|2.00 pm||Dr John Molineux
Deakin University (Australia)
Soft systems methodology – A great technique for complex problem solving with groups
|3.30 pm||Comfort break|
|3.50 pm||Bob Cother
The Action Learning Institute (Australia)
Developing 21st century skills through action learning
|5.15 pm||ALARA & BALT||Reflection and review|
|5.45 pm||Learning Lounges||Dinner break
Breakout rooms remain open for casual networking until 6.00pm
Registration for next session commences 6.15 pm
Dr John Molineux
Department of Management
This workshop will outline the process of using Soft Systems Methodology (SSM) by working through participants’ own problem contexts. SSM was developed in the UK by Peter Checkland and colleagues using action research, and is a great tool for creating new solutions or rethinking complex problems with groups or teams. SSM uses systems thinking and other creative tools such as rich pictures, in developing understanding of complex problems or systems. The process enables designing possible new or alternative systems and solutions, and then determining feasible actions and outcomes. Active group participation and involvement is a key feature of the design of the process.
The Action Learning Institute
In Australia, as in other OECD countries, employers report difficulties in finding young people with the required workplace skills. Employers seek young people not only with technical skills, but also ‘21st Century skills’’(sometimes referred to as ‘employability’,‘enterprise’, ‘deep’, ‘future’ or ‘human’ skills). Job seekers with these skills earn higher wages. Future jobs will require more of these skills. They are common across all occupations and industries.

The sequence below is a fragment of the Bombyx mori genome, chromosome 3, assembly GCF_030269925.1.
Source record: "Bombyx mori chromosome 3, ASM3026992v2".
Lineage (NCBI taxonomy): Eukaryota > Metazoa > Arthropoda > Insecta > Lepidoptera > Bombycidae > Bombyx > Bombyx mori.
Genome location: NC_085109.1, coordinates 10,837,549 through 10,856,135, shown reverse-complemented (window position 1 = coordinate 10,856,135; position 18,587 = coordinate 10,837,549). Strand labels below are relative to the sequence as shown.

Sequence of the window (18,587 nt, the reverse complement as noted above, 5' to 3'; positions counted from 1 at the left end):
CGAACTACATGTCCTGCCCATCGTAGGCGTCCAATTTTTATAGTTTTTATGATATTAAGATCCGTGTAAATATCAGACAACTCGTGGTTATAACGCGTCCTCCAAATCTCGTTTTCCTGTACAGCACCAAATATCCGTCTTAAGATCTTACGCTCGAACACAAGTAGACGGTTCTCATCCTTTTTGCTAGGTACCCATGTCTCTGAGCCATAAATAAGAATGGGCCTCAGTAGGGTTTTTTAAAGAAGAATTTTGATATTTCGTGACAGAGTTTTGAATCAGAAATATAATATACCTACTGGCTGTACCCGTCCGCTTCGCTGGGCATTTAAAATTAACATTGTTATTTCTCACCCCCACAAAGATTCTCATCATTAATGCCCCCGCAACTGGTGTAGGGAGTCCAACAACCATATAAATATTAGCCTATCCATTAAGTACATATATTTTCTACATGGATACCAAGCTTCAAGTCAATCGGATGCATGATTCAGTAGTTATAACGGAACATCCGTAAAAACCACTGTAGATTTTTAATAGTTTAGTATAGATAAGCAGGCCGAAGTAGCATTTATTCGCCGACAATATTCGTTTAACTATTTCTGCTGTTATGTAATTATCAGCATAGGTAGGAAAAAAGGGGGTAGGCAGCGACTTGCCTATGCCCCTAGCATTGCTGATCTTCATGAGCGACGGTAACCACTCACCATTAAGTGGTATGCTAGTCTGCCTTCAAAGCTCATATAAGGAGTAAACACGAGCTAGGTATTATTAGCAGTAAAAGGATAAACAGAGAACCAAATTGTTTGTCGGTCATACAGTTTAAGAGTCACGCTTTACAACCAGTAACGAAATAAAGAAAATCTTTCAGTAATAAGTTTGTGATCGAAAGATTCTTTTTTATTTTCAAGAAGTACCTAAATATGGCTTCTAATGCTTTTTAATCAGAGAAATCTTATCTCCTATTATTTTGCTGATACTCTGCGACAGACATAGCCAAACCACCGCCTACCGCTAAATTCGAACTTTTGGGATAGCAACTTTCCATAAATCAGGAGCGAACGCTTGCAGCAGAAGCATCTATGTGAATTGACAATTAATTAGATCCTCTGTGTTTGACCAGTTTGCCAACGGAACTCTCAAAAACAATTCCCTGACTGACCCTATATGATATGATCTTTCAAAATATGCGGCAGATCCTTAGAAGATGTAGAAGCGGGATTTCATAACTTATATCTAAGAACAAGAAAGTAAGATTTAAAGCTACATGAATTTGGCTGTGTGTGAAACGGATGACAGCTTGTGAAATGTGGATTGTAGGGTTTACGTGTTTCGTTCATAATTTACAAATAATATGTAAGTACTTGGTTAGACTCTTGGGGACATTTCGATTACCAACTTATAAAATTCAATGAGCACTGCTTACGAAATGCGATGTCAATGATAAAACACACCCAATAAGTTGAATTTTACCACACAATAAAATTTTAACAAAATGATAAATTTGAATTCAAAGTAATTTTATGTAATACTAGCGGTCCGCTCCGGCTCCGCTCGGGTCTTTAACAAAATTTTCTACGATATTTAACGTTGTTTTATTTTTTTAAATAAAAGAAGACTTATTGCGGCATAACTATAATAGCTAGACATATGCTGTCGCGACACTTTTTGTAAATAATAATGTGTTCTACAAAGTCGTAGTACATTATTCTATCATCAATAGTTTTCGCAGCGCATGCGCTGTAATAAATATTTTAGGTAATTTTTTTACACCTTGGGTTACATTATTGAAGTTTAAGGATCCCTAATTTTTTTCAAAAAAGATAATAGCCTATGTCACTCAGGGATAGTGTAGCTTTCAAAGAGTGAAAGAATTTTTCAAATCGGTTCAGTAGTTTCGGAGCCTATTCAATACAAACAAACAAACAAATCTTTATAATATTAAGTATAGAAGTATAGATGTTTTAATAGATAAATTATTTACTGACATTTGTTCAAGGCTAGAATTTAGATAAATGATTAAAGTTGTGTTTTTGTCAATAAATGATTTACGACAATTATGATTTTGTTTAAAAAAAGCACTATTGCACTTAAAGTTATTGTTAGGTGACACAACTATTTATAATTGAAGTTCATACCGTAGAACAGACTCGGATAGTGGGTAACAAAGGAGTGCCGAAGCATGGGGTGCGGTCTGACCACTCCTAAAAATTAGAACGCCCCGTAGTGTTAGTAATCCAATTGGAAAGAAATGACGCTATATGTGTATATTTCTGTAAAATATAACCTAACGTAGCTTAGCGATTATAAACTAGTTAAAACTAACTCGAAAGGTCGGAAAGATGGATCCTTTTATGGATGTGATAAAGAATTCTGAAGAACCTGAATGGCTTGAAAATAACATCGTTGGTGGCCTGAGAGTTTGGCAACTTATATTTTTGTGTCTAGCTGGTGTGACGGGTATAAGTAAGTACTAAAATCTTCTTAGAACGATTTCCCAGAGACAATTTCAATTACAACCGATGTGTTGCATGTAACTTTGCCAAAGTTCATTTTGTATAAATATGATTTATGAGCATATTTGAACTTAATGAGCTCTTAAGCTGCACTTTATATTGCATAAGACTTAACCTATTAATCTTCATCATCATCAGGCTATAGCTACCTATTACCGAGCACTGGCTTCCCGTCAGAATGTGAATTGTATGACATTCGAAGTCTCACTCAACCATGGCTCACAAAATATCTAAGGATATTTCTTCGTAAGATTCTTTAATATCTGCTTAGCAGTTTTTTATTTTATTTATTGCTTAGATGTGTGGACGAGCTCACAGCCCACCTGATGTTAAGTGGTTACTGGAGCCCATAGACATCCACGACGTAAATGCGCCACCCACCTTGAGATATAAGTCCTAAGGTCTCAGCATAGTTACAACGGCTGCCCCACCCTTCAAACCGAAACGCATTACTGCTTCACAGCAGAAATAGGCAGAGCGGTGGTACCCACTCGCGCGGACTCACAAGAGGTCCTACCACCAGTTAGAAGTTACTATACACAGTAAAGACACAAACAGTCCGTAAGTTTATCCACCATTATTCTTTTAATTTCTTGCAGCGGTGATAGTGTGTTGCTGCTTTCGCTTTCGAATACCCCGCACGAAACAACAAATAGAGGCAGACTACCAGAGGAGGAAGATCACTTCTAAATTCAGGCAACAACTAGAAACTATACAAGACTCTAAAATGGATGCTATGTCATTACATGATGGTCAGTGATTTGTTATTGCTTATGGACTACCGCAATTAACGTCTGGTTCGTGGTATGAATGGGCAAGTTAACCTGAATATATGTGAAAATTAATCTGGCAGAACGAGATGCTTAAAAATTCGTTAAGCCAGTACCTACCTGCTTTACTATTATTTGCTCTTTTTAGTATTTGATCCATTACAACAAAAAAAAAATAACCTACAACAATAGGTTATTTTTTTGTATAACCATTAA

Such skills are difficult to develop in a classroom with traditional instructor-led delivery. They are acquired through practice and experience, working with others in a work environment.
This session is presented by Bob Cother, Director of the Action Learning Institute (ALI). ALI is an edtech start-up and one of the most innovative registered training organisations in Australia. Their unique approach to formal qualification comes from over a decade of action research in education and training, and the development of supporting technology, to deliver nationally recognised qualifications entirely through action learning.
ALI contends that action learning lends itself admirably to the development of 21st Century skills. They believe the time is right for action learning to take centre stage in post-secondary education and training.
An overview of the action learning approach to developing 21st Century skills will be presented. Best practice experiential learning programs will be evaluated against the action learning approach. Criteria and methodologies for assessing 21st Century skills will be explored and compared and a concept for formal recognition of action learning skills will be shared for critical evaluation by the audience.